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Causation Jay M. Fleisher. Causation Two types of medical research Bench work Epidemiology Bench work usually describes the underlying biology of disease.

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Presentation on theme: "Causation Jay M. Fleisher. Causation Two types of medical research Bench work Epidemiology Bench work usually describes the underlying biology of disease."— Presentation transcript:

1 Causation Jay M. Fleisher

2 Causation Two types of medical research Bench work Epidemiology Bench work usually describes the underlying biology of disease Epidemiology either tests the results of bench work on human populations or provides input to the biomedical scientist on what we still do not know

3 What does the term “ Causal” really mean?

4 Example #1 - HIV and AIDS Epidemiology identifies new disease caused by defect in immune system Bench science identifies the infectious agent Epidemiological studies confirm that agent causes disease in humans Causation is proven

5 Example #2 - What Causes an MI Epidemiological studies combined with laboratory study identify risk factors Cigarette smoking Cholesterol Elevated blood pressure Stress Family history Obesity Etc Which of the above contribute the most risk What are the relationships between risk factors

6 Therefore: The issue of causation is not as simple as it first appears Thus, the need for a unifying concept of causation

7 A Unifying Model of Causal Relationships

8 The 2 Components: Sufficient Cause precedes the disease if the cause is present, the disease always occurs Necessary Cause precedes the disease if the cause is absent, the disease cannot occur

9 The 4 Models of Causal Relationships

10 1. Necessary and Sufficient* Only Factor A Disease * RARELY OCCUR Genetic factors Sickle Cell Anemia

11 2. Necessary but Not Sufficient Factor A Disease + + Factor B Factor C

12 2. Necessary but Not Sufficient - Example Initiation Cancer + + Latent Period Promoter

13 3. Sufficient but Not Necessary Disease Factor B Factor C Factor A

14 3. Sufficient but Not Necessary - Example Leukemia or Benzene Electromagnetic Fields? Ionizing Radiation or

15 4. Neither Sufficient Nor Necessary Factor A+ + + and/or Factor B Factor CFactor D Factor EFactor F Disease

16 4. Neither Sufficient Nor Necessary - Example Smoking+ + + and/or Cholesterol HBPFam. History StressObesity MI

17 Therefore: Concept of Necessary vs. Sufficient Causes provides a theoretical framework for causation of all disease How do we actually assess whether a Risk Factor is indeed Causal

18 Criteria for Assessing Causation Temporal relationship Exposure precedes the disease Strength of the Association Measured by the Relative Risk ( either the Rate Ratio or the Odds Ratio) Dose-response Relationship As the dose of exposure increases the risk of disease also increases Example: Cigarette Smoking and Lung Ca Replication of the Findings Results replicated in other studies Biologic plausibility Does the association fit with what we know about the underlying biology Sometimes we know little or nothing about the undelieing biology ( “Black Box” epidemiology Consistency Alternative explanation eliminated Cessation effects Specificity of the Association Dose-response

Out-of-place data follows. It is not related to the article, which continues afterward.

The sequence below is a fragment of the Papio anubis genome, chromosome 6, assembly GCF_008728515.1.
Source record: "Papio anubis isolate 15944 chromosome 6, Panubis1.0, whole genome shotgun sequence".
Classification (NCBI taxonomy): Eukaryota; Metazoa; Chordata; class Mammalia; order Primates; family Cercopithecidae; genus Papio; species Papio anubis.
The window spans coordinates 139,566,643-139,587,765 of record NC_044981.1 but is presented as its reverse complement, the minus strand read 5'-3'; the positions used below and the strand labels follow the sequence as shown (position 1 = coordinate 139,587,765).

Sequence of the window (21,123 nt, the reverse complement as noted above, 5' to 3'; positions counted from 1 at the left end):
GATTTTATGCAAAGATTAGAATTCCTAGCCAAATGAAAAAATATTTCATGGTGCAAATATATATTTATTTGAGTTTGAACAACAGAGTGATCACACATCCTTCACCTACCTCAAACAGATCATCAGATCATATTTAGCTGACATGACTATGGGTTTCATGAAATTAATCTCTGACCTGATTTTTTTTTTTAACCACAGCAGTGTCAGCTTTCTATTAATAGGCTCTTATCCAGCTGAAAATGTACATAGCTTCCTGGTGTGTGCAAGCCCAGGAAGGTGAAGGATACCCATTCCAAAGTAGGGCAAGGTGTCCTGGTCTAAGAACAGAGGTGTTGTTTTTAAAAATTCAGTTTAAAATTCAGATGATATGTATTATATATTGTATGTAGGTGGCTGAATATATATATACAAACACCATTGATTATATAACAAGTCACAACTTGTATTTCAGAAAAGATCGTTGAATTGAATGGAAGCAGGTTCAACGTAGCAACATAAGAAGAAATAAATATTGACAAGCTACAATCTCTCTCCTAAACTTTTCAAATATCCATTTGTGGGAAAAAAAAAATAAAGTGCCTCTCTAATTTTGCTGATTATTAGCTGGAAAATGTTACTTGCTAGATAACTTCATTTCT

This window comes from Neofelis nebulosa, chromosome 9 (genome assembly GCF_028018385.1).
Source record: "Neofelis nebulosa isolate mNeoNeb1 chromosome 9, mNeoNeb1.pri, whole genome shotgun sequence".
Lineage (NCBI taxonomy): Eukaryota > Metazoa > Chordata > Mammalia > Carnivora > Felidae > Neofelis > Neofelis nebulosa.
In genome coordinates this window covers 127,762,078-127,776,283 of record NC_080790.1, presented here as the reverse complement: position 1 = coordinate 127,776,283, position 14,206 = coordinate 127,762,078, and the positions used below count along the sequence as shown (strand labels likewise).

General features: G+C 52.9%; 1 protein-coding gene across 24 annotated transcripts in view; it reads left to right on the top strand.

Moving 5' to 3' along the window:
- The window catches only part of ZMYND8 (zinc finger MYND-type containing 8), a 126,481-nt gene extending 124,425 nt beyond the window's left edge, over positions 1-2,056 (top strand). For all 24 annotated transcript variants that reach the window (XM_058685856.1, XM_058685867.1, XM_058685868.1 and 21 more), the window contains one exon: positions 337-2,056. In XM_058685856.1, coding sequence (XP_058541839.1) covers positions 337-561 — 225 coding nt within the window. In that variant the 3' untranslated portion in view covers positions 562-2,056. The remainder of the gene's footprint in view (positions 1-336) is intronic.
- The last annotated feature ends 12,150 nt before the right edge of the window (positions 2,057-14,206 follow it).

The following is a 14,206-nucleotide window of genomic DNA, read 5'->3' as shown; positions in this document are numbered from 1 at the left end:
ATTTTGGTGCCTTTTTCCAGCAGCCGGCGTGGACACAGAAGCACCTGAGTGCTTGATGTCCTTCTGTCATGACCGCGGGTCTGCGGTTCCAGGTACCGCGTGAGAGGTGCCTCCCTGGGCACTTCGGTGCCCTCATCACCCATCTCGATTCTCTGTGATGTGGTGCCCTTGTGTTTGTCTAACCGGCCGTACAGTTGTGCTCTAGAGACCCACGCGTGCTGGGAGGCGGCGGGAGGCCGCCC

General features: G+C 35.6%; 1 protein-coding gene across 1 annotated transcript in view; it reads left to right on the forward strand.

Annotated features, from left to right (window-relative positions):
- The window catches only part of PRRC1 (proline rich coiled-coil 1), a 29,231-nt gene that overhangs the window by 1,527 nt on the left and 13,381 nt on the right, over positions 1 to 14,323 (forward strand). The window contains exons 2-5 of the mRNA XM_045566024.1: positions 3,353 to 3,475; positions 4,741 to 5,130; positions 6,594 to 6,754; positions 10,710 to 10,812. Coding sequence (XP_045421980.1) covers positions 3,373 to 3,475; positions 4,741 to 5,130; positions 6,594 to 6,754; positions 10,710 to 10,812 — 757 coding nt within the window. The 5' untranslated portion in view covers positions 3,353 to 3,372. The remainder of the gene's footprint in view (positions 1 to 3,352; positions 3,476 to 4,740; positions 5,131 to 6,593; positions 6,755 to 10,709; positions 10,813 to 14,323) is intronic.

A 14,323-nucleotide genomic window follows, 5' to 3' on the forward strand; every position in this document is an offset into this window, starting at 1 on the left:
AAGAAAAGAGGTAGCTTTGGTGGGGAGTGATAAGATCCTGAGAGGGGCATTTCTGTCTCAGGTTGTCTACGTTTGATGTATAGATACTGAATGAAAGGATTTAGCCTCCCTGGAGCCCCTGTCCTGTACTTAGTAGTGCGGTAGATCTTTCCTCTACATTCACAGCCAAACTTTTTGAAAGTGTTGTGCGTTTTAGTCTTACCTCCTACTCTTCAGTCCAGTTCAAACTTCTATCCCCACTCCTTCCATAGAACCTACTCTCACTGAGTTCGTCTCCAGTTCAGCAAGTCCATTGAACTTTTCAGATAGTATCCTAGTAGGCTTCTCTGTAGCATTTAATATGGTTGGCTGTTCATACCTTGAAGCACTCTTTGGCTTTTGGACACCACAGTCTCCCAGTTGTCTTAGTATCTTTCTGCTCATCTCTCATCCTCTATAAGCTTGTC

19 Criteria for Assessing Causation Biologic plausibility Does the association fit with what we know about the underlying biology Sometimes we know little or nothing about the underlying biology ( “Black Box” epidemiology) Example – Asbestosis and Lung Ca.. Only have theory of mechanism Consideration of Alternate Explanations If knowledge exists, rule out or make sure studies took into account Cessation of Exposure If exposure is reduced or eliminated Risk will decline Example Ex-Smokers Specificity of the Association A specific agent is associated with only 1 disease OK for infectious agents but falls apart with many Risk Factors for Chronic Illness Example: Cigarette Smoking associated with several diseases

20 Criteria for Assessing Causation Consistency with other knowledge If we have other knowledge regarding a Risk factor then this comes into play Often we do not Example: Exposure to Electromagnetic fields is a POSSIBLE risk factor for Leukemia This finding is new and the only other knowledge we have is from studies in changes in cells ( in vitro) Again “ Black Box” epidemiology

21 Criteria for Causation: Smoking and Lung Cancer Temporal relationship Biologic plausibility Consistency Alternatives Cessation effects Specificity of association Strength of Association Dose-response Smoking before Ca Yes > 36 studies ? Yes Point of attack 25 x > 25+ cigarettes /day* Yes *.Estimated that 80% of all Lung cancer due to Cigarette smoking

22 The usual bit of humor

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